Allies and Obstacles
Disability Activism and Parents of Children with Disabilities
Publication: Jun 20
Publication: Jun 20
Publication: Jun 20
6 x 9
Parents of children with disabilities often situate their activism as a means of improving the world for their child. However, some disabled activists perceive parental activism as working against the independence and dignity of people with disabilities. This thorny relationship is at the heart of the groundbreaking Allies and Obstacles.
The authors chronicle parents’ path-breaking advocacy in arenas such as the right to education and to liberty via deinstitutionalization as well as how they engaged in legal and political advocacy. Allies and Obstacles provides a macro analysis of parent activism using a social movement perspective to reveal and analyze the complex—and often tense—relationship of parents to disability rights organizations and activism.
The authors look at organizational and individual narratives using four case studies that focus on intellectual disability, psychiatric diagnoses, autism, and a broad range of physical disabilities including cerebral palsy and muscular dystrophy. These cases explore the specific ways in which activism developed among parents and people with disabilities, as well as the points of alliance and the key points of contestation. Ultimately, Allies and Obstacles develops new insights into disability activism, policy, and the family.
"This new book on disability and parent activism is a welcome addition to scholarly work around this important area of study.... This book demonstrates the necessity and critical importance of acknowledging and addressing the historical and contemporary tensions that exist between parents of disabled people and disabled activists.... (T)he information covered in this volume is more than worthy of scholarly study (while being of great practical relevance and use); its true value is how adept it is for consumption by non-academic, 'typical' families, and for disabled people."
"(H)ighly informative....Besides raising interesting and difficult philosophical issues, Allies and Obstacles helps us tell the American story of parental activism. Like other stories, it is one of politicization and limited self-advocacy, and it also forces scholars to consider the effects of the background conditions of neoliberalism and inequity on parental advocacy and self-advocacy. It also lets us see similarities and differences between different forms of disability advocacy, not least the reasons why some organizations came into being long before others. Allies and Obstacles is an essential read that challenges facile categorizations, easy binaries, and any quick reliance on rights talk."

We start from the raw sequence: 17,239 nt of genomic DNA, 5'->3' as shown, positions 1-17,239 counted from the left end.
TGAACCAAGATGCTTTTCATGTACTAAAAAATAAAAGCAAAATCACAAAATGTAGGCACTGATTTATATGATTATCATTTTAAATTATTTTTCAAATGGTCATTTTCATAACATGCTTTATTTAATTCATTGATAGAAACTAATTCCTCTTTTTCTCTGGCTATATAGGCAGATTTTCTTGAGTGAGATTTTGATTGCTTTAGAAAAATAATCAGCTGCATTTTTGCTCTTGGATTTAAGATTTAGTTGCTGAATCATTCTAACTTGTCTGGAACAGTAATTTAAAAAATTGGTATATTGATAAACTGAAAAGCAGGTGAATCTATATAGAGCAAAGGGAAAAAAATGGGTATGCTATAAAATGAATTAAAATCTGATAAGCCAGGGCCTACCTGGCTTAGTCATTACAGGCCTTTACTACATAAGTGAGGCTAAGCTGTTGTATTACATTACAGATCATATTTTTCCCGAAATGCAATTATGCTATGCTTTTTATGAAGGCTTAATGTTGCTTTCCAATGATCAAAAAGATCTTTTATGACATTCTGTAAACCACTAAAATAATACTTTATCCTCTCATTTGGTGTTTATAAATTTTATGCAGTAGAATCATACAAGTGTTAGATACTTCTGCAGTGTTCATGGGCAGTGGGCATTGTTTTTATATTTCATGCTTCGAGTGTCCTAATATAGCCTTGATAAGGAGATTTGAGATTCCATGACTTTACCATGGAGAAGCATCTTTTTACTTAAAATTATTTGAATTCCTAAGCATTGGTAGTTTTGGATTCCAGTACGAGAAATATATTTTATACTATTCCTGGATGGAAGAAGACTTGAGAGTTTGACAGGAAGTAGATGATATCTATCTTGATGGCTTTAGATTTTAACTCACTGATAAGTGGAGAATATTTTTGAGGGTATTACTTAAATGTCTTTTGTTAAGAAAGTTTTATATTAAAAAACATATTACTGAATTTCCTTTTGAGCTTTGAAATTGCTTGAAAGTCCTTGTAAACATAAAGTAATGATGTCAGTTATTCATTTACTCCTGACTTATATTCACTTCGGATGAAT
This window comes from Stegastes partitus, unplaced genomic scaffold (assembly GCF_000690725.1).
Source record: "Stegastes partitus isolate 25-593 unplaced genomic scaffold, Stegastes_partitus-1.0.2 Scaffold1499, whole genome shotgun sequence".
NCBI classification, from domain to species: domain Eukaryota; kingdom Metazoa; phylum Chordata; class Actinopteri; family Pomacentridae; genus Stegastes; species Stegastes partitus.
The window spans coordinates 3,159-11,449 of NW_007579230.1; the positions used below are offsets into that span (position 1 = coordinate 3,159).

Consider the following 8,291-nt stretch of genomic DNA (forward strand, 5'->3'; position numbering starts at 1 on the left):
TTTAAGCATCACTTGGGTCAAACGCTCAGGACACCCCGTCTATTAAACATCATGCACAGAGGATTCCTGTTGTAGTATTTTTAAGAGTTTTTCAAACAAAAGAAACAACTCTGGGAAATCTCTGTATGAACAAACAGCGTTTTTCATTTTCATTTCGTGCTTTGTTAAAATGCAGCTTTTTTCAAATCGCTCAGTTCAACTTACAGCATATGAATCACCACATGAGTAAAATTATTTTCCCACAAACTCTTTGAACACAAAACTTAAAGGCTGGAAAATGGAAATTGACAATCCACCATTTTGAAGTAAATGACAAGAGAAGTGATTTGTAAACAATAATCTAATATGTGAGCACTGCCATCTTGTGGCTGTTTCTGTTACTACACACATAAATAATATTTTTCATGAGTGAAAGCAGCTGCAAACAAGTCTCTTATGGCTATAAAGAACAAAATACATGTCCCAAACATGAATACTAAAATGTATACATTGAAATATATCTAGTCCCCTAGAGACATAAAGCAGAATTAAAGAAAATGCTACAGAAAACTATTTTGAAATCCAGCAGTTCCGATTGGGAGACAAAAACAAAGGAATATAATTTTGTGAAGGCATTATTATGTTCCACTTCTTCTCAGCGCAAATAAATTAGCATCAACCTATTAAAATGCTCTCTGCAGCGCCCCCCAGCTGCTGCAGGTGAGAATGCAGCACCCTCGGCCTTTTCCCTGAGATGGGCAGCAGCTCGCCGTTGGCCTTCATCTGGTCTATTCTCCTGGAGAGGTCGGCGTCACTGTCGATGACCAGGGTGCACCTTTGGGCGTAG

"Allies and Obstacles is a highly recommended addition to the disability studies literature. The authors bring an impressive depth of knowledge and insight to this compelling and readable book. They weave together how advocacy movements of parents of children with disabilities formed and connected—and at times disconnected—with the disability rights movement. Setting these advocacy efforts within the wider context of American society, public policy, and social activism, this book further explores how these disability advocacy efforts have helped determine what life is like for people with disabilities in the United States today.”—Professor Nora Ellen Groce, Director of the International Disability Research Centre, University College London
“Allies and Obstacles is an important, timely, and balanced analysis of the persistent tensions that have long existed between parents and self-advocates in the disability rights movement. The authors provide an insightful historical analysis of parental activism and then build on that foundation with an exploration of how individual family members come to participate in advocacy activities. The case studies are impressive, and the combination of archival research and qualitative interviews allows a personal perspective to ground the theoretical concepts. Parents, family members, disabled adults, and anyone with an interest in disability rights and advocacy should find this book of interest.”—Philip Ferguson, Emeritus Professor of Education at Chapman University
" The authors give historical background on the evolution of disability activism and the difficulties that parents and children face. Organizations like the Arc and the National Alliance on Mental Illness are discussed along with the effects of life transitions, timing, and public policy. Understanding how to navigate the system when a child is disabled is a challenge for all involved, and this study gives context to the conversation. VERDICT An extensively researched resource that provides a look into the world of disability advocacy. This scholarly book is ideal for academic libraries, though public libraries should also consider this for health collections."
— Library Journal
Table of Contents
Part I Disability Activist Communities
1. Intellectual Disability and Parent Activism
2. Psychiatric Diagnosis, Disability, and Parent Activism
3. Autistic Identity and Parent Activism
4. Physical Disabilities and Parent Activism
Part II Cross-Disability Analysis
5. Timing: Factors Affecting the Emergence of Parent-Led Organizations
6. Frames and Positions within the Field of Disability Activism
7. Social Movement Strategies and Public Policy
8. Narratives of Rights
9. Parents, Children, and Advocacy across Life Transitions
Appendix: A Note on Methods